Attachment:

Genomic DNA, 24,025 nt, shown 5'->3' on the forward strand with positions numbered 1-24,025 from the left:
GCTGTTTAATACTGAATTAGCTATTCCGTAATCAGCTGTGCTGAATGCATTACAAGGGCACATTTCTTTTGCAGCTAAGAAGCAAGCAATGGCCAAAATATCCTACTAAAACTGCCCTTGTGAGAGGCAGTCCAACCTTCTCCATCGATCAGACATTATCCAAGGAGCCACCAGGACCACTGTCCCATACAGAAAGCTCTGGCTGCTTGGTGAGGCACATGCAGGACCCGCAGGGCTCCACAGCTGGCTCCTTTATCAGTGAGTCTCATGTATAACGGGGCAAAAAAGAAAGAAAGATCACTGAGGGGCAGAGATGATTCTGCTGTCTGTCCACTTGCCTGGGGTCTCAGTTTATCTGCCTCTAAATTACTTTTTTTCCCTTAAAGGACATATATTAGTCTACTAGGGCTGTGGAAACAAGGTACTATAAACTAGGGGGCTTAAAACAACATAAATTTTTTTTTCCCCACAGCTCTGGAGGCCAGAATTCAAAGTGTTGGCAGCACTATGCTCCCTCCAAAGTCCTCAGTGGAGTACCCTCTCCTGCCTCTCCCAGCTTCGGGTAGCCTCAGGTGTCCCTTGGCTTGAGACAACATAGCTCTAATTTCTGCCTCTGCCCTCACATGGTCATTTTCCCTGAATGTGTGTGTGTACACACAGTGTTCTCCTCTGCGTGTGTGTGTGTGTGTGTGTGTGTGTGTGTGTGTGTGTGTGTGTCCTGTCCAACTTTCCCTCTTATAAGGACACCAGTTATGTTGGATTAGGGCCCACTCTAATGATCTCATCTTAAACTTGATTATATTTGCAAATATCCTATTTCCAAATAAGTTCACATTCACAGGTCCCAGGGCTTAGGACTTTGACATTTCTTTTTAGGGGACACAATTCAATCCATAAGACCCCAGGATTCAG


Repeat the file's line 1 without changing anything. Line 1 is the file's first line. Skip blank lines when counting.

Genomic DNA, 24,025 nt, shown 5'->3' on the forward strand with positions numbered 1-24,025 from the left: